Review: MS MR – Secondhand Rapture

13 May

MS MR Secondhand Rapture

So here it is, almost a year to the day since New York duo MS MR burst onto the scene in a cloud of secrecy and dark introspection with their debut single, “Hurricane”, they have released their debut album, Secondhand Rapture. Since then the veil of mystery has been lifted, the fog has cleared and Lizzy Plapinger and Max Hershenow have taken the music world by force. Buzz has been stacked upon buzz as the duo have grown into exceptional live performers and each new release and video has been met with greater acclaim. Could they possibly maintain this standard into a full length release or, like the lyrics of most their recent single, “Fantasy”, proclaims, would this be an instance ”When my reality/Could never live up, could never live up/To my fantasy”?

Thankfully no as live up it certainly does, pulling together 12 songs of glorious poppy darkness. There is no single theme, no thread running through the album as such but it doesn’t need one, providing as it does a combination of light and dark in a battle for and against love, life and self-awareness. Oh, and you can sing and dance along like a lunatic as well. What’s not to love?

The album opens with the five tracks that had previously been released as the Candy Bar Creep Show EP and their last single “Fantasy”. As a result, longer term fans may be tempted to skip straight to track six to start the new stuff with “Head Is Not My Home”, but to do so would be a mistake as the opening salvo sounds as vibrant and compelling as ever. “Bones” in particular has been given a new lease of dramatic life following its recent inclusion on a Game of Thrones trailer and the drumming of “Fantasy” is more thunderous and addictive than ever. Included here alongside seven new songs, incidentally all 12 were written and recorded over the same time period, these five take on new sensibilities and offer up new connotations for the listener to enjoy.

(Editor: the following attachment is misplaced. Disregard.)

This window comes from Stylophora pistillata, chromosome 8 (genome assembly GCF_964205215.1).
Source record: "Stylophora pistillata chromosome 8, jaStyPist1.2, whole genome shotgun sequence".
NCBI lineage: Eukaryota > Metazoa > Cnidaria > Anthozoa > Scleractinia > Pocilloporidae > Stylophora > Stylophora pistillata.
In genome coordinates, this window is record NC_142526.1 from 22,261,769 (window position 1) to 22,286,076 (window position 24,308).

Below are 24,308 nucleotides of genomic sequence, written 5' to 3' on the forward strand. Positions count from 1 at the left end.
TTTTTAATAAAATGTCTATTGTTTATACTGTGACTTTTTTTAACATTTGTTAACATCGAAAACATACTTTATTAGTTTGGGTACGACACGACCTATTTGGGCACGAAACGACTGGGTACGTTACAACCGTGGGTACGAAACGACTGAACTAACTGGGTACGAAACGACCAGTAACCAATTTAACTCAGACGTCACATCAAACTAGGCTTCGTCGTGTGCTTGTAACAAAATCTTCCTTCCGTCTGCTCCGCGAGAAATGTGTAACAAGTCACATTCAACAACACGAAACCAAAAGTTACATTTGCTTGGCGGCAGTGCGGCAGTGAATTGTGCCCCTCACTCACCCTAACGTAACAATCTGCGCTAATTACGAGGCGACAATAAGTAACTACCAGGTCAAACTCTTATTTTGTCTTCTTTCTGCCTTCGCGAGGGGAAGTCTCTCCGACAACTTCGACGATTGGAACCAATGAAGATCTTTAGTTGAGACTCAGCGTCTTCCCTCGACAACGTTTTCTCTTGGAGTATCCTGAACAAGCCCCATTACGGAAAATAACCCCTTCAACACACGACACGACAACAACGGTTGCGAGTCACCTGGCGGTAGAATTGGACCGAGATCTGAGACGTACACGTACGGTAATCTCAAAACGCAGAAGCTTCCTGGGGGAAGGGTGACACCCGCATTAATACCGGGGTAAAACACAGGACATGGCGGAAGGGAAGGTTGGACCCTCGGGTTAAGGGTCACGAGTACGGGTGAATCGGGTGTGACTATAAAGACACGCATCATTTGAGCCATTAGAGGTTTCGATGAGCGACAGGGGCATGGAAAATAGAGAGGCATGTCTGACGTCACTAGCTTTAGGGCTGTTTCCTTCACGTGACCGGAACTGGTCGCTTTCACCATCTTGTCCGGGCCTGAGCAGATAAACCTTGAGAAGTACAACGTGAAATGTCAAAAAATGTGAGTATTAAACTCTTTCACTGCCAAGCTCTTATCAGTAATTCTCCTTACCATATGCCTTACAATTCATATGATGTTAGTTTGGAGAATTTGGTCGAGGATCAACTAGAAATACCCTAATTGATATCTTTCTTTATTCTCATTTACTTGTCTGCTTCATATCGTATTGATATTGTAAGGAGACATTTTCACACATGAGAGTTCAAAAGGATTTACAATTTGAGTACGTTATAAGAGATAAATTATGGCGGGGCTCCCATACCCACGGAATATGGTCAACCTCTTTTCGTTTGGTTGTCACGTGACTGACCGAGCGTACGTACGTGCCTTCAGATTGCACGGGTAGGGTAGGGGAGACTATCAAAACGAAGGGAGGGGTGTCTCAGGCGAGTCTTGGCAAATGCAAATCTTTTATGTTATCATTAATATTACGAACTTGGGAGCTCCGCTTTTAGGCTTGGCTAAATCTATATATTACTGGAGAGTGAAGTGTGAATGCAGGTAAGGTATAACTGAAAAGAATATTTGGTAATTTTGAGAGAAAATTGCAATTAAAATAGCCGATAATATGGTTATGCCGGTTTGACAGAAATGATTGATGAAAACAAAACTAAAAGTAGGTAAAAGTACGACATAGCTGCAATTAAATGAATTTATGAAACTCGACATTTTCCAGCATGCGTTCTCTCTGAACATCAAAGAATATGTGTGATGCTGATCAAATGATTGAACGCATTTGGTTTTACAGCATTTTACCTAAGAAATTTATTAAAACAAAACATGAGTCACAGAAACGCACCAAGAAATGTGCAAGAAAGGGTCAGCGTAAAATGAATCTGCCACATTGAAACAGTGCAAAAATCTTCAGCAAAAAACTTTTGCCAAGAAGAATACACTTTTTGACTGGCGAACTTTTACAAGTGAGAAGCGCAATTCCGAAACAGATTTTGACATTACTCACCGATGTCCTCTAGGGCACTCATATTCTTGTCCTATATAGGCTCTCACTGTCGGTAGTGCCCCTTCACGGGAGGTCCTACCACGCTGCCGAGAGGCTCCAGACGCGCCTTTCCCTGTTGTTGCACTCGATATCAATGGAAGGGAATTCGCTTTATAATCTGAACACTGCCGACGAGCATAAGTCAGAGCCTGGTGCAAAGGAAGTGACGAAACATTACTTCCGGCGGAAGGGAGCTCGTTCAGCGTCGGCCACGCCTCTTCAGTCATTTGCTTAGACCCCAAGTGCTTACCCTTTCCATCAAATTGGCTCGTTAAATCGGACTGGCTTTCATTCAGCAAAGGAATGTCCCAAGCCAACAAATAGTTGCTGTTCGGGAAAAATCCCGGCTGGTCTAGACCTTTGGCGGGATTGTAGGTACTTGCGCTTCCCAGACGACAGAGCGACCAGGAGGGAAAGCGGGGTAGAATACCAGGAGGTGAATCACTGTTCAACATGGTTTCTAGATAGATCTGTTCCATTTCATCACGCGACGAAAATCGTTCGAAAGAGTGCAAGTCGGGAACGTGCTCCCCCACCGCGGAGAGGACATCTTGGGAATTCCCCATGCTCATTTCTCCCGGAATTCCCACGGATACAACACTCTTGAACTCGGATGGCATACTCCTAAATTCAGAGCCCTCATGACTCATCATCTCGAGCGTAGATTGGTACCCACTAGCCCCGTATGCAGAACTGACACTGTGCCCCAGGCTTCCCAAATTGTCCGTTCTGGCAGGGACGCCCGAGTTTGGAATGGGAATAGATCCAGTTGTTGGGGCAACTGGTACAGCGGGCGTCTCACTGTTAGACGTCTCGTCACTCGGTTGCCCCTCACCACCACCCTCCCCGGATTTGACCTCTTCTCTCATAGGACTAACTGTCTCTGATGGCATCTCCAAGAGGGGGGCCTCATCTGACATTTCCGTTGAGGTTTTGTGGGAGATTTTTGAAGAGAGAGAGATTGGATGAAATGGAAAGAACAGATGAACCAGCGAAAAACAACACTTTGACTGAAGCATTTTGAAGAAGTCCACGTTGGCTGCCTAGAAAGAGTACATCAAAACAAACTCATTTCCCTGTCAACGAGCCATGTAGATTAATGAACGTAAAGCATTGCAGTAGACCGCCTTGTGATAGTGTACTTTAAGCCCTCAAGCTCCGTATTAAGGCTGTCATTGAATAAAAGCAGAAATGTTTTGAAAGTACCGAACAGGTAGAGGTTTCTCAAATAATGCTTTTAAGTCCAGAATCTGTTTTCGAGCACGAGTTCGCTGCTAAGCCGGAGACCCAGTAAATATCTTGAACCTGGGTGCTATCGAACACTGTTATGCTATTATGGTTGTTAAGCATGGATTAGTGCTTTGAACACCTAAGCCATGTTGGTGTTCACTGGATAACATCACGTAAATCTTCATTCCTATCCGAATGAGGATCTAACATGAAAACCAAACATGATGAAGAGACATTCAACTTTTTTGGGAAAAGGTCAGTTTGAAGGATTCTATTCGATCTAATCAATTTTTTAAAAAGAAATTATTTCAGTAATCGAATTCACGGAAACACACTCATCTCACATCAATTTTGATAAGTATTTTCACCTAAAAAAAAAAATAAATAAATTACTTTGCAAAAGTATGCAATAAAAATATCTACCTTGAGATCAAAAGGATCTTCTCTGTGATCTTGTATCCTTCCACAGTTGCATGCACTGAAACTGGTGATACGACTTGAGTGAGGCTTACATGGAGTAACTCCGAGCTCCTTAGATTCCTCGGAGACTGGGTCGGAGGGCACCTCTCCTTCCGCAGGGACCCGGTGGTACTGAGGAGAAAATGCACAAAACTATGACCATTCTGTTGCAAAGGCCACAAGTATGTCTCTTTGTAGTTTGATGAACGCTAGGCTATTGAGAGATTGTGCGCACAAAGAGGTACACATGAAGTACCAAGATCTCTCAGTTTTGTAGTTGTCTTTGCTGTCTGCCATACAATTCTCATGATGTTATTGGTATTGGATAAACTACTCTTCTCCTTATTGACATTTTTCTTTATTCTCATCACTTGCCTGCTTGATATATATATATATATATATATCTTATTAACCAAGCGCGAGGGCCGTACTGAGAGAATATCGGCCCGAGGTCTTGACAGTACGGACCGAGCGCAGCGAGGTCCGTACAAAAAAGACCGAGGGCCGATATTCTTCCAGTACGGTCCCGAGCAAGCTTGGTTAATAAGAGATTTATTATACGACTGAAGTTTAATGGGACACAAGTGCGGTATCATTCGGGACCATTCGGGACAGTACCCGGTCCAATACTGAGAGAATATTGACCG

MS MR resides in a world of the macabre, a world of glitchy electronics, incessant rhythms, swirling strings and deliciously gloomy vocal harmonies. ”We really get off and thrive on a certain level of uneasiness and suspense” Lizzy told us, and that is apparent throughout Secondhand Rapture. Be it the upbeat, clap-happy fun of “Salty Sweet” or the slower melancholy of “Twenty Seven” and “This Isn’t Control”, there is always a sense of disquiet and drama within. It’s just how pop should be, full of big, majestic melodies and hooks big enough to catch a whale. The brilliantly brooding “BTSK” even contains a synth line that is oddly reminiscent of some unnecessarily successful 90s euro-dance, it sounds amazing.

There are so many highlights within; it is almost like a greatest hit compilation. Picking the next single is more taxing than trying a Rubik’s cube while drunk but our money would be on “No Trace”. It’s a beautiful and brutally theatrical piece of noir-pop, full of attitude and sass as well as trademark MS MR rhythms and striking film score-esque strings that urgently harry and batter the listener into sublime submission.

MS MR have been hitting home runs since they came out swinging last year and after the success and acclaim of their previous singles, videos and EP, with Secondhand Rapture they may well have just hit a grand slam.

Secondhand Rapture is out now and available digitally from iTunes.


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2 Responses to “Review: MS MR – Secondhand Rapture”

  1. Ross CMR May 18, 2013 at 23:52 #

    Their new Cinemagram only makes it better too! http://smarturl.it/MSMRCinemagram

  2. name not supplied August 1, 2013 at 22:00 #

    i like the way you write

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